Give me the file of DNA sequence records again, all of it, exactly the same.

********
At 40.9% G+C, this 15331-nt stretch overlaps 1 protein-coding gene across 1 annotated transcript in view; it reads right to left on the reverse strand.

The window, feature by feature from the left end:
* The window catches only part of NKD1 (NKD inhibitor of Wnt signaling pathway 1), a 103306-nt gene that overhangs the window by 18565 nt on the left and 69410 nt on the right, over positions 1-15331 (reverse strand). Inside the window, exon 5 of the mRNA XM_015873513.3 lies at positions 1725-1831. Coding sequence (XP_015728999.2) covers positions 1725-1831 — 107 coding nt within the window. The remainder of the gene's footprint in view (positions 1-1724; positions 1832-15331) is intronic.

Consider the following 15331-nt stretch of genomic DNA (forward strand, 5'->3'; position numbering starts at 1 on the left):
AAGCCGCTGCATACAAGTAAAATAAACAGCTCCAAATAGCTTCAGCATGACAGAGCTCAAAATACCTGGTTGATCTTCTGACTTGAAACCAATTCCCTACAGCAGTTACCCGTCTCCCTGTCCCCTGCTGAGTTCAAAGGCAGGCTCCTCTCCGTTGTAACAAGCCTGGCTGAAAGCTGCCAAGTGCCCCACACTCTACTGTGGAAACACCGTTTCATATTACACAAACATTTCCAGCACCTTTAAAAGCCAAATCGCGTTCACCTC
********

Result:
At 40.9% G+C, this 15331-nt stretch overlaps 1 protein-coding gene across 1 annotated transcript in view; it reads right to left on the reverse strand.

The window, feature by feature from the left end:
* The window catches only part of NKD1 (NKD inhibitor of Wnt signaling pathway 1), a 103306-nt gene that overhangs the window by 18565 nt on the left and 69410 nt on the right, over positions 1-15331 (reverse strand). Inside the window, exon 5 of the mRNA XM_015873513.3 lies at positions 1725-1831. Coding sequence (XP_015728999.2) covers positions 1725-1831 — 107 coding nt within the window. The remainder of the gene's footprint in view (positions 1-1724; positions 1832-15331) is intronic.

Consider the following 15331-nt stretch of genomic DNA (forward strand, 5'->3'; position numbering starts at 1 on the left):
AAGCCGCTGCATACAAGTAAAATAAACAGCTCCAAATAGCTTCAGCATGACAGAGCTCAAAATACCTGGTTGATCTTCTGACTTGAAACCAATTCCCTACAGCAGTTACCCGTCTCCCTGTCCCCTGCTGAGTTCAAAGGCAGGCTCCTCTCCGTTGTAACAAGCCTGGCTGAAAGCTGCCAAGTGCCCCACACTCTACTGTGGAAACACCGTTTCATATTACACAAACATTTCCAGCACCTTTAAAAGCCAAATCGCGTTCACCTC